What is diabetic eye disease?
Diabetic eye disease refers to a group of eye problems that people with diabetes may face as a complication of this disease. All can cause vision loss. These diseases include:
- Diabetic retinopathy – This can be treated but not cured.
- Cataract – This can be treated and completely cured. Click here for more information.
- Glaucoma – This can be treated but not cured. Click here for more information.
What is diabetic retinopathy?
Diabetic retinopathy is a leading cause of blindness in American adults. It is caused by changes in the blood vessels of the retina. In some people, retinal blood vessels may begin to leak fluid leading to swelling of the retina (diabetic macular edema). In others, new blood vessels grow on the surface of the retina abnormally (proliferative diabetic retinopathy). These changes are vision threatening. Anyone with diabetes is at risk. The longer one has diabetes, the more likely he or she will develop retinopathy. Nearly 50% of all people with diabetes develop some degree of diabetic retinopathy during their lifetime.
Often, there are no symptoms in the early stages of the disease. Early detection is critical in attempts to treat this condition. As a result, every diabetic patient should have yearly examinations of the retina viewed through a dilated pupil. Vision may not change until the disease becomes severe. Blurred vision may occur when the macula (the central part of the retina) swells from the leaking fluid. This is called macular edema. If new vessels have grown on the surface of the retina, they can bleed into the eye, blocking vision. However, even in more advanced cases, the disease may progress a long time without symptoms. Regular eye exams are critical in the management of diabetic eye disease.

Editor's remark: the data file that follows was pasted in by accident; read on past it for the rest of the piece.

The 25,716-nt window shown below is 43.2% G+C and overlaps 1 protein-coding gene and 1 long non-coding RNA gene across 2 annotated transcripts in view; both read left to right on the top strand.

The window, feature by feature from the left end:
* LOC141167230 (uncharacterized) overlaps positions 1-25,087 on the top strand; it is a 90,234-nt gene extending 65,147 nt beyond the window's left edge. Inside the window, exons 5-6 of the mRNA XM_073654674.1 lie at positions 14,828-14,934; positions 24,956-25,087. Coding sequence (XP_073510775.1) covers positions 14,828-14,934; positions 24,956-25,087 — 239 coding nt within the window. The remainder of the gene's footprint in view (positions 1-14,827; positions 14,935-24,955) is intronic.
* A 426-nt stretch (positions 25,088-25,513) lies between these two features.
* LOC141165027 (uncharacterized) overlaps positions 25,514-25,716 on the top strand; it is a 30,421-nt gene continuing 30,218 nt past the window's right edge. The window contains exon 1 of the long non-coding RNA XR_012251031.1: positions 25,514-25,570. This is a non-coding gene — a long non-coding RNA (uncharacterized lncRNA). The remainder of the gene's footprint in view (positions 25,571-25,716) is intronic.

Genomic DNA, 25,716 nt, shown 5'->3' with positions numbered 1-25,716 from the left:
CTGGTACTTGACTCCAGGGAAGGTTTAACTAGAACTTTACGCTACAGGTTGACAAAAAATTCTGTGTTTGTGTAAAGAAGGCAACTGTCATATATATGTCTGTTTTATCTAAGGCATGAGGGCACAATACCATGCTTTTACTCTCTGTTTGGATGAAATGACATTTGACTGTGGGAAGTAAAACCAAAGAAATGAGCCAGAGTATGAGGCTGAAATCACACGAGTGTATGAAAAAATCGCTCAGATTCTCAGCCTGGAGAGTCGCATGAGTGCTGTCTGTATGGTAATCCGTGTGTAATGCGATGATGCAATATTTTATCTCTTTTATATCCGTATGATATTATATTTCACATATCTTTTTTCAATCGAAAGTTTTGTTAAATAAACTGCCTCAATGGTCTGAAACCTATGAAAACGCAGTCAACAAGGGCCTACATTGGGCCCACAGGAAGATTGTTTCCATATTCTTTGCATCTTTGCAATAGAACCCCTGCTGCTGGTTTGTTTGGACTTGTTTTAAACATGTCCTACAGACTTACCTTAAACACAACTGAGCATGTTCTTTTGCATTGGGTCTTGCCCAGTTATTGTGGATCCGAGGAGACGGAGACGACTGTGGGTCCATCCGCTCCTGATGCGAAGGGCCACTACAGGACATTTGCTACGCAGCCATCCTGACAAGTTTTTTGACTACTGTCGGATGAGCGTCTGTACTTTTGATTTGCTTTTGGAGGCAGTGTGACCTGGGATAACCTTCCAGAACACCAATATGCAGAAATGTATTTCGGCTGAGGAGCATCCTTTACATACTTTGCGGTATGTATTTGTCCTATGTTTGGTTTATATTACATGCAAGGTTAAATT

Proliferative diabetic retinopathy can be treated with laser surgery which is done in the doctor’s office. A laser is a beam of light that is focused onto the retina. This light helps shrink the growth of abnormal or bleeding new blood vessels. Laser surgery has been shown to reduce the risk of severe vision loss for this type of retinopathy by 60%.
Diabetic macular edema is treated with laser as well. In this case, the laser light is used to seal off leaking blood vessels. However, laser surgery often cannot restore vision that has already been damaged. The main purpose of laser is not to improve vision but rather is an attempt to prevent progression of the disease. Here, again, is another reason that all diabetics must have yearly eye examinations viewed through a dilated pupil. Finding diabetic retinopathy early is the best way to prevent vision loss.
Diabetic retinopathy cannot be prevented. However, your risk can be greatly reduced. The Diabetes Control and Complication Trial (DCCT) showed that better control of blood sugar levels slows the onset and progression of retinopathy and lessens the need for laser surgery for severe retinopathy. The study found that the group that tried to keep their blood sugar levels as close to normal as possible had much less eye, kidney, and nerve disease. This level of blood surgar control may not be best for everyone, including some elderly patients, children under 13, or people with heart disease. Your internist or family physician should be consulted about which program is right for you. A woman who becomes pregnant and has previous diabetic retinopathy can have the retionopathy worsen during pregnancy. These patients need careful examination of the retina during this time period.
To learn more about diabetic eye disease, write to:
National Eye Health Education Program
2020 Vision Place
Bethesda, MD. 20892-3655
See also: American Diabetes Association Web Site